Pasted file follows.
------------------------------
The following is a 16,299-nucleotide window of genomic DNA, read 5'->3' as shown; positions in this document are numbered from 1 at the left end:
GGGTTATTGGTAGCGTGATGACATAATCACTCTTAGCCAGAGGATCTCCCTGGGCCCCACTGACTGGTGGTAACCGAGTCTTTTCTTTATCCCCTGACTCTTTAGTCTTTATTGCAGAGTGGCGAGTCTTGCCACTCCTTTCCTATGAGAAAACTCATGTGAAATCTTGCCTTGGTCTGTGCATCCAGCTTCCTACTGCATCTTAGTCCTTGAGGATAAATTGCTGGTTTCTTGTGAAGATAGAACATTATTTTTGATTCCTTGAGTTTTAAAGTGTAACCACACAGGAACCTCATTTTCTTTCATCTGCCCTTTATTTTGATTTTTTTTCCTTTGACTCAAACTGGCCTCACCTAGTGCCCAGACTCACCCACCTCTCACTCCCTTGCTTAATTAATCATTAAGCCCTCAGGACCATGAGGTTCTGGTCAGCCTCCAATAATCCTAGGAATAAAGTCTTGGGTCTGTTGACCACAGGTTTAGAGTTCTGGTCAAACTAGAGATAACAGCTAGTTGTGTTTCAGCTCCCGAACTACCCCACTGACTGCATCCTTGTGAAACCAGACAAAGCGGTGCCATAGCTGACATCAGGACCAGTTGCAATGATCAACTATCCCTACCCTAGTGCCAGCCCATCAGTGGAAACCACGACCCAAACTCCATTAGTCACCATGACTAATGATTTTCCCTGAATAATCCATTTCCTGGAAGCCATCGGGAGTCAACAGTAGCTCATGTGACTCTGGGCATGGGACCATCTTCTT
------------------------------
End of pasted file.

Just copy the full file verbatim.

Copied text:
The following is a 16,299-nucleotide window of genomic DNA, read 5'->3' as shown; positions in this document are numbered from 1 at the left end:
GGGTTATTGGTAGCGTGATGACATAATCACTCTTAGCCAGAGGATCTCCCTGGGCCCCACTGACTGGTGGTAACCGAGTCTTTTCTTTATCCCCTGACTCTTTAGTCTTTATTGCAGAGTGGCGAGTCTTGCCACTCCTTTCCTATGAGAAAACTCATGTGAAATCTTGCCTTGGTCTGTGCATCCAGCTTCCTACTGCATCTTAGTCCTTGAGGATAAATTGCTGGTTTCTTGTGAAGATAGAACATTATTTTTGATTCCTTGAGTTTTAAAGTGTAACCACACAGGAACCTCATTTTCTTTCATCTGCCCTTTATTTTGATTTTTTTTCCTTTGACTCAAACTGGCCTCACCTAGTGCCCAGACTCACCCACCTCTCACTCCCTTGCTTAATTAATCATTAAGCCCTCAGGACCATGAGGTTCTGGTCAGCCTCCAATAATCCTAGGAATAAAGTCTTGGGTCTGTTGACCACAGGTTTAGAGTTCTGGTCAAACTAGAGATAACAGCTAGTTGTGTTTCAGCTCCCGAACTACCCCACTGACTGCATCCTTGTGAAACCAGACAAAGCGGTGCCATAGCTGACATCAGGACCAGTTGCAATGATCAACTATCCCTACCCTAGTGCCAGCCCATCAGTGGAAACCACGACCCAAACTCCATTAGTCACCATGACTAATGATTTTCCCTGAATAATCCATTTCCTGGAAGCCATCGGGAGTCAACAGTAGCTCATGTGACTCTGGGCATGGGACCATCTTCTT